That plays right into the hands of owner Al Davis, who has long been a believer of drafting the best available player rather than drafting to fill a need, a pattern many NFL teams have adopted as their own in recent years. And with a team where the majority of star players are nearing the end of their careers, drafting for the future might not be such a bad move.
''If you draft for help right away I think you're making a mistake,'' said Davis, speaking on the day the Raiders hired Bill Callahan to replace Gruden. ''Once in a while it comes right away. Charles Woodson, there's no question that he's a truly great player. Our defense suffered last year because he couldn't practice during the week. Unfortunately Darrell Russell was a truly great player, but you can't foresee something like that, what did happen (with Russell's pending rape charge), which is a very said situation.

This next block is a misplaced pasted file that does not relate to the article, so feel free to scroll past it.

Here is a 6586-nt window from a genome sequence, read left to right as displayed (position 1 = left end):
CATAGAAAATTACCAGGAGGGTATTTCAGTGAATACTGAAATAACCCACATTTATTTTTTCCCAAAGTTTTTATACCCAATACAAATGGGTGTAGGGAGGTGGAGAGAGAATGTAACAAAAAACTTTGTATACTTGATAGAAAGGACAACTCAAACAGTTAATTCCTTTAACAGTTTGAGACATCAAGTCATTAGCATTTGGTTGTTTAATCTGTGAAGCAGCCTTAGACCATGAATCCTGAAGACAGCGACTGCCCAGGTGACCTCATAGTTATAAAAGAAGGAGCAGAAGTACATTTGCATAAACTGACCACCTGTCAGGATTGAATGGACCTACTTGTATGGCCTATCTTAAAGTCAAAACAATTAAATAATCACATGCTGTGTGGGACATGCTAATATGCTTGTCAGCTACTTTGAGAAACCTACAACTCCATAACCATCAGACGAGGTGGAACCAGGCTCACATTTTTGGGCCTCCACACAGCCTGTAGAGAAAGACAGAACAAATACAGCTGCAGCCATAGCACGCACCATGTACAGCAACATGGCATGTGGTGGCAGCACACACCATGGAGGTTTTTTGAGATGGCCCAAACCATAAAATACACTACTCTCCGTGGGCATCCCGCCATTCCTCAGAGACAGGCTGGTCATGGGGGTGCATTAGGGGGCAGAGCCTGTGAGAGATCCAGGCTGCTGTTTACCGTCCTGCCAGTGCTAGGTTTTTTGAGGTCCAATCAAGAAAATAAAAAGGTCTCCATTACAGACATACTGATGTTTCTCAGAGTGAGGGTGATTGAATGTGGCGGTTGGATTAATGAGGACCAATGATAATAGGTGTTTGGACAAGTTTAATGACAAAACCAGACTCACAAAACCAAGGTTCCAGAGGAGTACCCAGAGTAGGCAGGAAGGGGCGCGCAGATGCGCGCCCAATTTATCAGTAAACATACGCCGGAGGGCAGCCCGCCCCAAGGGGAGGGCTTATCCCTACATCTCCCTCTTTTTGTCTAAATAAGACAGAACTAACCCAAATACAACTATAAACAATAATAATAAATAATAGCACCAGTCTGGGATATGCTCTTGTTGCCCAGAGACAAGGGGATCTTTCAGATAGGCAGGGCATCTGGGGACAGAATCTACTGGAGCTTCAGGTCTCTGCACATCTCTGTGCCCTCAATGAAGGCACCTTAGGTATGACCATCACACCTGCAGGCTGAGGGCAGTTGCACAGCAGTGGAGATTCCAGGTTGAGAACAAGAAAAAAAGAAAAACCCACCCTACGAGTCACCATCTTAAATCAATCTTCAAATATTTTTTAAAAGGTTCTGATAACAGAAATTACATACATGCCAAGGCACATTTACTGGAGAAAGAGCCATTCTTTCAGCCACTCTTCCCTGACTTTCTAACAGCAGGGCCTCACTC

''So this game is a funny game today. You've got to be alert. You've got to be on top of it and hope that you don't make mistakes or that the other guy makes more mistakes than you do.''
All eyes will definitely be on the Raiders when they make their first selection with the No. 21 overall pick, one of the two selections claimed in the Gruden trade. While there has been speculation Oakland might want to package both of their first-round picks (the other is at No. 23) in order to move up to a slot in the top 10, there has been nothing done as of yet. In addition to their two first-round picks, Oakland also owns a pair of second-rounders, Nos. 53 and 55 overall. From there, the Raiders will make the 89th overall pick in the third round before making one selection each in rounds 4-7.
Predictably, the team is not tipping its hand but there are confirmed reports Oakland has at least listened to an offer from the Detroit Lions about potentially moving up.